Max Barranti has has been introducing students to the R language for the past 2 years and has over 6 years of experience teaching statistics.
Stéphane Côté is Professor of Organizational Behaviour and Director of the PhD program at the Rotman School of Management at the University of Toronto. He received his PhD in organizational psychology from the University of Michigan. He studies how emotional intelligence can enhance employee well-being and performance, and how social class and economic inequality relate to prosocial and ethical behavior. He serves on the editorial boards of the Administrative Science Quarterly, Academy of Management Journal, and Personnel Psychology, and has served as Associate Editor of Emotion. He is an elected Fellow of the Association for Psychological Science, Society for Personality and Social Psychology, and International Association for Applied Psychology. He teaches The Socially Intelligent Manager in the MBA program and seminars on organizational behavior and research methods in the PhD program.
Fedor Dokshin is an Assistant Professor of Sociology at the University of Toronto. His research interests are in the areas of political sociology, organizations, and social networks. In his work, Fedor uses computational approaches for collecting and analyzing data from novel sources including digital trace data, large-scale text data, and large-scale administrative datasets.
Alicia Eads is a postdoctoral researcher in sociology at the University of Toronto. She uses computational and qualitative methods to understand how cultural meaning affects economic and political processes. This work contributes to cultural sociology and institutional perspectives, as well as economic and financial sociology.
Ethan Fosse received his PhD in sociology from Harvard University. Prior to coming to Toronto, he worked as a Postdoctoral Research Associate at Princeton University in the Department of Sociology and Department of Politics, where he designed and implemented a series of open-source statistical programming workshops. He currently teaches courses on social change, quantitative methods, and age-period-cohort (APC) models. His research has been published in a number of volumes and journals, with recent work appearing in Demography, Sociological Science, and the Annual Review of Sociology. Currently he is writing a book on APC methods titled Models of Social Change: Methods and Principles of Age-Period-Cohort Analysis (co-authored with Christopher Winship). He is also the co-editor of a widely-reviewed book on culture and poverty published by Harvard University Press.
Ping-Chun Hsiung has carried out ethnographic fieldwork, interviews, and archival research to advance knowledge and theory in gender studies and qualitative research at local and international levels. Her work challenges the dominant paradigms in qualitative social sciences by unearthing, recognizing, and analyzing research traditions that vary from the western norm. She has decades of experiences publishing and teaching about qualitative interviewing. She has developed an open access online resource called Lives & Legacies: A Guide to Qualitative Interviewing to facilitate the teaching and research of qualitative interview worldwide.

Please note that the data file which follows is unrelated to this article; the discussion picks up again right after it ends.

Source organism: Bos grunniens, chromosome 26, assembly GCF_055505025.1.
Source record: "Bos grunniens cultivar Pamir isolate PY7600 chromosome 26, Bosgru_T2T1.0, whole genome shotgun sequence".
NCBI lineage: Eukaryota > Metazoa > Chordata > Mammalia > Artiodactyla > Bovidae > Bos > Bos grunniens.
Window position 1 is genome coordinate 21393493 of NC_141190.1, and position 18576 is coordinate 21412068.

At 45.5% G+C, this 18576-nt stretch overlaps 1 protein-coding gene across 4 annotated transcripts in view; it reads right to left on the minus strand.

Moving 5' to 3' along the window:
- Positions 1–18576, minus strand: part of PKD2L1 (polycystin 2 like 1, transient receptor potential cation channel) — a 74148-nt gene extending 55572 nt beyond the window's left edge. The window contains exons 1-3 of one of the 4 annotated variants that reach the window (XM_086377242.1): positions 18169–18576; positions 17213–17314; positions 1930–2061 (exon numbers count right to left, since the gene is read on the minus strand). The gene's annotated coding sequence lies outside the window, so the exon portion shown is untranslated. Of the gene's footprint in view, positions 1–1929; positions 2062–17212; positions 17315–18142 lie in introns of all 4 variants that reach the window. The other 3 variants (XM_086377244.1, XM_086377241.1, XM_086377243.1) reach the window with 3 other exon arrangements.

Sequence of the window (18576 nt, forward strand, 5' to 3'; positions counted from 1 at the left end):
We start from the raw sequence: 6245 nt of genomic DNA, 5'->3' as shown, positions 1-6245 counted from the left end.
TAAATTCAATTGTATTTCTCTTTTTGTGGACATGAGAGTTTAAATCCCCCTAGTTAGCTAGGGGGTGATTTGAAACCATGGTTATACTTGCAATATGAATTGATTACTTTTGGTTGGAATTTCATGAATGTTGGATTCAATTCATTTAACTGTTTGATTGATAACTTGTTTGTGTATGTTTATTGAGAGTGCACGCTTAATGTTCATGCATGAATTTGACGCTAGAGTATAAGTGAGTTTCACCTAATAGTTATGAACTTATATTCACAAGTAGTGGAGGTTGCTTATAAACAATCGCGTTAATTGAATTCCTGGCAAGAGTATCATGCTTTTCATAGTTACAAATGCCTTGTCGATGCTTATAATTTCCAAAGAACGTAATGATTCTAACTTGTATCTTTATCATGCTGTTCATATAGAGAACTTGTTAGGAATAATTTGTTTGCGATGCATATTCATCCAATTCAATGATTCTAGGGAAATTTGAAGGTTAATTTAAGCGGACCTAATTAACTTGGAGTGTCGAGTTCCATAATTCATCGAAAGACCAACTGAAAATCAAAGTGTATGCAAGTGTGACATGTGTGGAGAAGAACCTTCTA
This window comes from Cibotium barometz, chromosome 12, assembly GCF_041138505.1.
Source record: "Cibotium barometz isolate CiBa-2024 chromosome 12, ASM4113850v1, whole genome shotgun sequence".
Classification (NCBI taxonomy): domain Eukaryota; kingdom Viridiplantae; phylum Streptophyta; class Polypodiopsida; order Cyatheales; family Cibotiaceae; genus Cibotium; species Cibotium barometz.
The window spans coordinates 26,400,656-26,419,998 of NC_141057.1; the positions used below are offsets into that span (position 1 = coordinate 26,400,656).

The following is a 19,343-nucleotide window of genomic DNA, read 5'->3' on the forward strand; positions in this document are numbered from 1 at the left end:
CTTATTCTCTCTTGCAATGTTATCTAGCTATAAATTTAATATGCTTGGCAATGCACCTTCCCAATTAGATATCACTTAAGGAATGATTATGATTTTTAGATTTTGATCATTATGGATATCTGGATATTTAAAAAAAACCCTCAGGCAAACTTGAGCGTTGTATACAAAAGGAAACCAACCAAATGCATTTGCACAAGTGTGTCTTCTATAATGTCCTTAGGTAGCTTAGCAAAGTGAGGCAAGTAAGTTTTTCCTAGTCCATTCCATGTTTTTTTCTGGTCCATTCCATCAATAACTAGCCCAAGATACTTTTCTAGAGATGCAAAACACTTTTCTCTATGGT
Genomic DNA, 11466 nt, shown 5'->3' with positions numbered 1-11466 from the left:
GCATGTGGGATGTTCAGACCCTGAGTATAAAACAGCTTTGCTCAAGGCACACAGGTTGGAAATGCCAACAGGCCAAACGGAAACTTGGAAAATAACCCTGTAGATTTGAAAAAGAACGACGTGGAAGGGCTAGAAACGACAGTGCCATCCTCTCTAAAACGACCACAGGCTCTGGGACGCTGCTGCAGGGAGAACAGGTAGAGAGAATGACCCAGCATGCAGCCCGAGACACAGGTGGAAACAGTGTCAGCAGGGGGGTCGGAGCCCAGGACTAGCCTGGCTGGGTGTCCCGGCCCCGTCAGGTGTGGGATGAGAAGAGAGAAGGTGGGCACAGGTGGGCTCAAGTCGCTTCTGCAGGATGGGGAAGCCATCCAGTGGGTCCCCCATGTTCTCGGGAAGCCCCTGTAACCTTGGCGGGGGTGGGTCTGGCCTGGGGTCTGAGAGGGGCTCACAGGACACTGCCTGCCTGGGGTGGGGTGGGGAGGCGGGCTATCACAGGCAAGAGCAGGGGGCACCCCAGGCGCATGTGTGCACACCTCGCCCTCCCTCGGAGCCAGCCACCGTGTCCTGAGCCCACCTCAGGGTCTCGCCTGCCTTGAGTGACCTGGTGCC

Craig M. Rawlings is Assistant Professor of Sociology at Duke University, and a member of the Duke Network Analysis Center. He is writing a book of the same name as the workshop with James Moody, Daniel McFarland, and Jeffrey Smith. He has taught Social Network Analysis at the graduate level at Duke and the University of California, Santa Barbara.
Ashley Rubin is an interdisciplinary scholar with a long-standing interest in multiple research methods. She has more than six years of experience publishing and teaching about qualitative methods and is the author of the book Rocking Qualitative Social Science: An Irreverent but Practical Guide to Rigorous Research (forthcoming with Stanford University Press).
Ulrich Schimmack received his PhD in psychology from the Free University Berlin, Germany, in 1997, and he has been a professor of psychology at UTM since 2000. He learned structural equation modeling 30 years ago and has used it in numerous publications to model measurement error in measures of personality, attitudes, mood, well-being, and the diagnosis of attention-deficit disorder. He has also have applied structural equation modeling to cross-section, longitudinal, and dyadic data.
Amanda Sharples is a currently an Assistant Professor, Teaching Stream, CLTA, in the Psychology department at the University of Toronto, St. George campus. Her research focuses on the relationship between intergroup contact and prejudice in daily life. Professor Sharples has over six years of experience using multilevel modelling, including multilevel mediation and structural equation modelling, and she has taught a statistics courses at both the graduate and undergraduate level.